Book Review – Work.Strife.Balance by Mia Freedman


All day yesterday I told myself that once the kids were asleep I would go straight to bed and finish reading Work, Strife Balance, by Mia Freedman. With only ninety pages to go and the desire to finally finish a book and loan it to the next in line, the kids went to bed and I, in true procrastinating fashion, turned on Netflix to watch the last twenty minutes of the last episode of the last season of a crappy TV show. But in my defence, I had told myself I would finish that also, and who am I to get in the way of my own goals? So with one goal down (look at me kicking goals) and one goal to go, I climbed into bed and lasted about twenty pages before my eyelids won. (Note to self it is very hard to read through one squinting eye).

Take two – My only objective this morning was to finish the book. I sat on the patio, sipped my tea and read non-stop. Be the book good or bad, it was really nice just to sit silently in the warm morning sun and read.

I’m the first to admit that any book that looks remotely like it might be found in the “Self Help” aisle, I run screaming to the fiction section and hide in-between pages of made up stories. But my mum begged me to read this particular book and so it was either read it or keep dodging her calls. And I’m so glad I did. (Read it that is…not dodge my mums calls).

Work. Strife. Balance is, in simplest of descriptions, about all of Freedman’s failings in the many roles that make up a woman’s life: work, motherhood, love and how ‘Balance is bullshit’ as she puts it. It is clear that her goal is to open herself up to her readers in an attempt to help women feel empowered by their own faults and failings. That despite her image in the media, she is not without her own undoing’s and even a chapter written by her very own son, divulges her inadequacies as a mother. Unfortunately we are a species that gets off on hearing other peoples ruinations, but in this case the feeling is relatable and empowering with moments of a raised clenched fist symbolising unity and solidarity.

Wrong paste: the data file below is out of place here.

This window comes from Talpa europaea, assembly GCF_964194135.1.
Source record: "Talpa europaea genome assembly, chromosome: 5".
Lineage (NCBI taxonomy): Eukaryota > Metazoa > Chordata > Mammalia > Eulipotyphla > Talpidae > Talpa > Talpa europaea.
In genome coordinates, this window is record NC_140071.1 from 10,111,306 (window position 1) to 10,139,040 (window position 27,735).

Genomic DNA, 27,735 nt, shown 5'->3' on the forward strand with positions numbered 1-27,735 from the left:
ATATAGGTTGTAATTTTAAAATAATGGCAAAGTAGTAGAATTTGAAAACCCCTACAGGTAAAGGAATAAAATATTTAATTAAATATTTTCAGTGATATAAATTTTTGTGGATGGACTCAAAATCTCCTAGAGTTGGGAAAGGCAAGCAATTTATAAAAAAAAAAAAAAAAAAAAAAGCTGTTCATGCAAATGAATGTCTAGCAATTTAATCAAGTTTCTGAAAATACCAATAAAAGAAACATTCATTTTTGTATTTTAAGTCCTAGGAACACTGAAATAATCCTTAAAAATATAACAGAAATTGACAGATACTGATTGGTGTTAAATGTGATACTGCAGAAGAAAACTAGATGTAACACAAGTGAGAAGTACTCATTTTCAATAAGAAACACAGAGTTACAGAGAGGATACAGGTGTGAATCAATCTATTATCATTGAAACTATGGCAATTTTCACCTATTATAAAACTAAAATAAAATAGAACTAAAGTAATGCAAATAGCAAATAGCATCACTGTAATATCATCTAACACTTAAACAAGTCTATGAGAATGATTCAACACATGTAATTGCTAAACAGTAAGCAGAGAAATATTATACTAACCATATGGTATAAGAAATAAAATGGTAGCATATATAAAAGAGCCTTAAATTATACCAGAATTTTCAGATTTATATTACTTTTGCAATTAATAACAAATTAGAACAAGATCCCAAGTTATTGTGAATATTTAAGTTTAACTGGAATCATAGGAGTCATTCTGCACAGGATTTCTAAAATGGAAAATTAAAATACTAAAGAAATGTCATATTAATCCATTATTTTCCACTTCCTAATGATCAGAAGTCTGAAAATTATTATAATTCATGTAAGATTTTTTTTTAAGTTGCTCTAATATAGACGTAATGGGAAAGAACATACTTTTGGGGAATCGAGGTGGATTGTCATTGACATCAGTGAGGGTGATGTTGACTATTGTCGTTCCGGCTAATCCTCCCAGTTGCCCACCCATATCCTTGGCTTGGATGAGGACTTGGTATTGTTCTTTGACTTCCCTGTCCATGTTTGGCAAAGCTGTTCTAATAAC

There were moments when I thought to myself, ‘I know all this, that’s obvious’, etc. etc., but sometimes hearing what we already know, expressed in a different tone or through a new anecdote, can rejuvenate our perspectives and recharge our inner wisdom.

The chapters she writes to her sons and daughter are funny, scary and true. Honestly the idea of raising a girl has always been up there with one of my biggest fears. But in just thirty-four brief lessons to her daughter, Freedman has nailed the big stuff.

On finishing this book I didn’t take in a big breath and think, ‘Wow, that was amazing.’ rarely do I do that but I do absolutely recommend it. From the moment I started reading this book, I have been talking about it. I’ve had countless conversations with my husband and friends about raising boys vs girls, the porn industry, Feminism, retuning to work and the dreaded question that makes my uterus’s ears prick up “Are you done?”

Work. Strife. Balance jumpstarted conversations and as an aspiring writer it is my opinion that if you are talking about what you are reading, then it is good writing and it is worth reading.





Leave a Reply

Fill in your details below or click an icon to log in: Logo

You are commenting using your account. Log Out /  Change )

Twitter picture

You are commenting using your Twitter account. Log Out /  Change )

Facebook photo

You are commenting using your Facebook account. Log Out /  Change )

Connecting to %s